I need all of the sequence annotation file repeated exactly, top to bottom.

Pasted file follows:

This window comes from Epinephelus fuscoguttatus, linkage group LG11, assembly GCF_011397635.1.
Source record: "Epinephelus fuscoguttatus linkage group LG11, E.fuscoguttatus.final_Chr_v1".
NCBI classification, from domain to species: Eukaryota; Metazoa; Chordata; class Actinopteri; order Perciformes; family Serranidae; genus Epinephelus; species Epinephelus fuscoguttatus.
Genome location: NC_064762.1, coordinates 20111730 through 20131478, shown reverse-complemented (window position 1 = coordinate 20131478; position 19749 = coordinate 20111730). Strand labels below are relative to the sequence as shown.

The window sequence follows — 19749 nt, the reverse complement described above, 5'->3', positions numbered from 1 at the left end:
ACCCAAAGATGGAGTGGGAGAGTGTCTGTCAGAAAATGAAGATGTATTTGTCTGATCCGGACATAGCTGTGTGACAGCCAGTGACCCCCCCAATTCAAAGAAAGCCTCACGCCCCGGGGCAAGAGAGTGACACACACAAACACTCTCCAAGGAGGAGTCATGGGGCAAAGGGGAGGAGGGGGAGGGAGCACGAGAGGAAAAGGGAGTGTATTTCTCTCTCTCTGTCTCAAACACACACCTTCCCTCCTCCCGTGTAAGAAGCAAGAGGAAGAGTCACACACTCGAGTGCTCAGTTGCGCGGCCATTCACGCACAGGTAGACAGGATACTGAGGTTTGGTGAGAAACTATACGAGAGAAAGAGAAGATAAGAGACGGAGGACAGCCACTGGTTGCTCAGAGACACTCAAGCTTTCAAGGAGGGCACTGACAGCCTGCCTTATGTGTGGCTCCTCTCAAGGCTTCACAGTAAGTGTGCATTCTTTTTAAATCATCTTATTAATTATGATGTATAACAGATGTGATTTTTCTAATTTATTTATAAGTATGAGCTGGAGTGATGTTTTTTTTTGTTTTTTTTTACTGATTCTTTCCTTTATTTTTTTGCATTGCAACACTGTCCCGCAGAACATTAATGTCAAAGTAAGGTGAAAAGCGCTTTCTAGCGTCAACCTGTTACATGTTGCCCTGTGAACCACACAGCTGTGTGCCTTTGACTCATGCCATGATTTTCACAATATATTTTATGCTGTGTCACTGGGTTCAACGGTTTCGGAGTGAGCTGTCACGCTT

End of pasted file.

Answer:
This window comes from Epinephelus fuscoguttatus, linkage group LG11, assembly GCF_011397635.1.
Source record: "Epinephelus fuscoguttatus linkage group LG11, E.fuscoguttatus.final_Chr_v1".
NCBI classification, from domain to species: Eukaryota; Metazoa; Chordata; class Actinopteri; order Perciformes; family Serranidae; genus Epinephelus; species Epinephelus fuscoguttatus.
Genome location: NC_064762.1, coordinates 20111730 through 20131478, shown reverse-complemented (window position 1 = coordinate 20131478; position 19749 = coordinate 20111730). Strand labels below are relative to the sequence as shown.

The window sequence follows — 19749 nt, the reverse complement described above, 5'->3', positions numbered from 1 at the left end:
ACCCAAAGATGGAGTGGGAGAGTGTCTGTCAGAAAATGAAGATGTATTTGTCTGATCCGGACATAGCTGTGTGACAGCCAGTGACCCCCCCAATTCAAAGAAAGCCTCACGCCCCGGGGCAAGAGAGTGACACACACAAACACTCTCCAAGGAGGAGTCATGGGGCAAAGGGGAGGAGGGGGAGGGAGCACGAGAGGAAAAGGGAGTGTATTTCTCTCTCTCTGTCTCAAACACACACCTTCCCTCCTCCCGTGTAAGAAGCAAGAGGAAGAGTCACACACTCGAGTGCTCAGTTGCGCGGCCATTCACGCACAGGTAGACAGGATACTGAGGTTTGGTGAGAAACTATACGAGAGAAAGAGAAGATAAGAGACGGAGGACAGCCACTGGTTGCTCAGAGACACTCAAGCTTTCAAGGAGGGCACTGACAGCCTGCCTTATGTGTGGCTCCTCTCAAGGCTTCACAGTAAGTGTGCATTCTTTTTAAATCATCTTATTAATTATGATGTATAACAGATGTGATTTTTCTAATTTATTTATAAGTATGAGCTGGAGTGATGTTTTTTTTTGTTTTTTTTTACTGATTCTTTCCTTTATTTTTTTGCATTGCAACACTGTCCCGCAGAACATTAATGTCAAAGTAAGGTGAAAAGCGCTTTCTAGCGTCAACCTGTTACATGTTGCCCTGTGAACCACACAGCTGTGTGCCTTTGACTCATGCCATGATTTTCACAATATATTTTATGCTGTGTCACTGGGTTCAACGGTTTCGGAGTGAGCTGTCACGCTT